Self harm - time to bust the myths
Self-harm, also referred to as self-injury, is a commonly misconstrued issue that occurs when a person inflicts an injury upon themselves as a way of dealing with stress, anxiety or periods of unease. It is frequently associated with adolescents, and in fact, recent figures show that it is impinging on younger people more than ever before. Child Line reported that self-harm was in the top five concerns for 14 year olds for the first time in 2011/12, but in the first six months of 2012/13, this age dropped further appearing for the first time in the top five concerns for 13 year olds.
According to the Mental Health Foundation, the UK has one of the highest rates of self-harm in Europe, with 400 in every 100,000 people harming themselves. People with ongoing mental health problems are 20 times more likely to report having harmed themselves previously.
This year’s Self Injury Awareness Day, taking place on Saturday 1st March, will be focused on dispelling the myths which surround the problem.
For example, while self-harm is a problem more often faced by females, this is not exclusively the case, and figures from June 2012 to June 2013 actually revealed 4,000 hospital admissions in 15-19 year old boys related to self-harm, in comparison with 13,400 girls. Males who self-inflict an injury are much less likely to talk about it with peers, or even admit to self-harming at all, which can lead to an increase in their level of distress and difficulty.
Furthermore, most self-harm is not suicidal in intent but more often serves as a temporary relief from feelings of depression or self-loathing. Over time, however, if young people suffer alone and do not receive the support they may need, their levels of risk can increase and they may then pose a much higher risk to themselves, as in the tragic death of teenage Tallulah Wilson.
Dr David Kingsley, Consultant Adolescent Psychiatrist at Priory Hospital Cheadle Royal, who runs a national specialist service for self-harming girls said: “Self-harming behaviour certainly seems to be on the increase, particularly amongst younger teenagers. Self-harm used to be a taboo subject that young people kept secret. This meant that they often felt isolated and alone with their difficulties. Chat rooms and internet discussions have opened the whole subject up and, whilst this can make it easier for young people to find support from like-minded peers, it also has big disadvantages. Young people can find themselves accessing sites that encourage more serious and risky self-injury and they are also vulnerable to cyber-bullying from peers who don’t understand them. It also means that self-harm has become more mainstream and some young people, who may otherwise have found other ways of expressing their distress, may now think about harming themselves instead.”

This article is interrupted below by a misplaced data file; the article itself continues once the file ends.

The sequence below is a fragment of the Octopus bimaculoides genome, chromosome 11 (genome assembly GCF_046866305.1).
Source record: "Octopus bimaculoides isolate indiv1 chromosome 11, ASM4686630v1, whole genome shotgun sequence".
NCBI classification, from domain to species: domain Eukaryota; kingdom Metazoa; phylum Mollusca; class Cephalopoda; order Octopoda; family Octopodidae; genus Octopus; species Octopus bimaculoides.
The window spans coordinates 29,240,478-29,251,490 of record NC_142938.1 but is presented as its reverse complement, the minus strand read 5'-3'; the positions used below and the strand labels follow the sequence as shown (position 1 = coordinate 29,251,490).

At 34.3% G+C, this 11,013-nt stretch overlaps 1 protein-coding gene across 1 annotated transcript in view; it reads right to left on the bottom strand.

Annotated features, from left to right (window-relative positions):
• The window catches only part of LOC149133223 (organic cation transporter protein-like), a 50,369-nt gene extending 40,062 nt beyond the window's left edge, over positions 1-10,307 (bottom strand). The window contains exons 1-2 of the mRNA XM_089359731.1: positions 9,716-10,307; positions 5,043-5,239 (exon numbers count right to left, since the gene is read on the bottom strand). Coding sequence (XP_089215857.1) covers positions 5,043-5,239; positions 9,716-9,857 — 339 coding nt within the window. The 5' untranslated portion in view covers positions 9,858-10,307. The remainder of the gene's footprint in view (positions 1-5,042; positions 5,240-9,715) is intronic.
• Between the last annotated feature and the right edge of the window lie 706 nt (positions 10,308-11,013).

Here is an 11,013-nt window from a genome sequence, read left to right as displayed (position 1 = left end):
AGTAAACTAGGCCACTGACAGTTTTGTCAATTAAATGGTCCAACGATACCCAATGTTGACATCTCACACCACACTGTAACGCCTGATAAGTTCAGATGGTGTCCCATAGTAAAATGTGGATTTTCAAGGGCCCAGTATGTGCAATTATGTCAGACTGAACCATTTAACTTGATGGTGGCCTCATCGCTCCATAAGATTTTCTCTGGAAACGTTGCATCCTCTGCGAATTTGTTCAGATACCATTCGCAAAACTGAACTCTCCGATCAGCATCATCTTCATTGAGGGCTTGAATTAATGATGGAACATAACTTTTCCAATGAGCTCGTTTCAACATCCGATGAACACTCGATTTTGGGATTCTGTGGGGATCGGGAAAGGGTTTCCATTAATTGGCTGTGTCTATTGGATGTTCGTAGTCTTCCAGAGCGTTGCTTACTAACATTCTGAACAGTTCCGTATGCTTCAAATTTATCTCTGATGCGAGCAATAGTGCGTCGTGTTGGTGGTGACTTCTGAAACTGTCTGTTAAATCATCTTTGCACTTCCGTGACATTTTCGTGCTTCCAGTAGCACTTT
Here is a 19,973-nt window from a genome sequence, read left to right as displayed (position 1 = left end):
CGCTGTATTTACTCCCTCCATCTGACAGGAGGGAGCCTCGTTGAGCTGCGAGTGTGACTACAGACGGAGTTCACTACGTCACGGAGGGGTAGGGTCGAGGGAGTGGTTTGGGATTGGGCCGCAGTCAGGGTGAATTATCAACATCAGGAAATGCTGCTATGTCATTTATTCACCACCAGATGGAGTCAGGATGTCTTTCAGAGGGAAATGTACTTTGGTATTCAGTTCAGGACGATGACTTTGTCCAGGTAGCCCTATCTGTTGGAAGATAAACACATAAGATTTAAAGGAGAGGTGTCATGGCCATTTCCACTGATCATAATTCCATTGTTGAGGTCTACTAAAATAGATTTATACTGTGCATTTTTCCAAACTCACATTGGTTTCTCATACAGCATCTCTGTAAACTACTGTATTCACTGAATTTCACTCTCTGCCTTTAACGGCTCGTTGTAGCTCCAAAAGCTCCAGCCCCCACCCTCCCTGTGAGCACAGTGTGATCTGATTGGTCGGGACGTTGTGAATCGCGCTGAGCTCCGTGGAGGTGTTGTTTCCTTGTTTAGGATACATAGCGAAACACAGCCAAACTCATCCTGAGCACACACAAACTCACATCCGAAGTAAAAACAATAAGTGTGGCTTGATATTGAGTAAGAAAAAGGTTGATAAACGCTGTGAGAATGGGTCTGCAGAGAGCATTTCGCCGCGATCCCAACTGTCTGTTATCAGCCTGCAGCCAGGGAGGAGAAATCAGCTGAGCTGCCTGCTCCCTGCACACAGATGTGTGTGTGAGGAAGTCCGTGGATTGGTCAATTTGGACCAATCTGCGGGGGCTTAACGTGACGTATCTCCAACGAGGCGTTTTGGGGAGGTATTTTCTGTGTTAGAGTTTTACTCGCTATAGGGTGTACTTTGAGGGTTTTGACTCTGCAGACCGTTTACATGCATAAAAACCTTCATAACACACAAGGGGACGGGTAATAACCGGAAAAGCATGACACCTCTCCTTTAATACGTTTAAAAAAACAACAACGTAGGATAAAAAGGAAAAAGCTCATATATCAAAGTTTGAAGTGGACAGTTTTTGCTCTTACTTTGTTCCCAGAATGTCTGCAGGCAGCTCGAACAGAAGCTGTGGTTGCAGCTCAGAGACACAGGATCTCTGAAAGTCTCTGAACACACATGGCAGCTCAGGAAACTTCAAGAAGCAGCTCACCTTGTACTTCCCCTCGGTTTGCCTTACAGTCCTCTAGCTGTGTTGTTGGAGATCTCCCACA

He continued: “It can be really hard for a young person to tell people about their self-harm as they worry that they will make people frightened or angry, or that they will be stigmatised. Parents and teachers need to understand more about self-harm so that they are able to respond in a supportive way that helps the young person to begin seeking help for their difficulties, rather than pushing them further underground. Many teenagers who self-harm will not need to access professional services – support from family, friends or school may be enough. However, in more severe cases, it is also important that young people feel able to access professional help in a non-threatening way so they can address their difficulties before they become life-threatening.”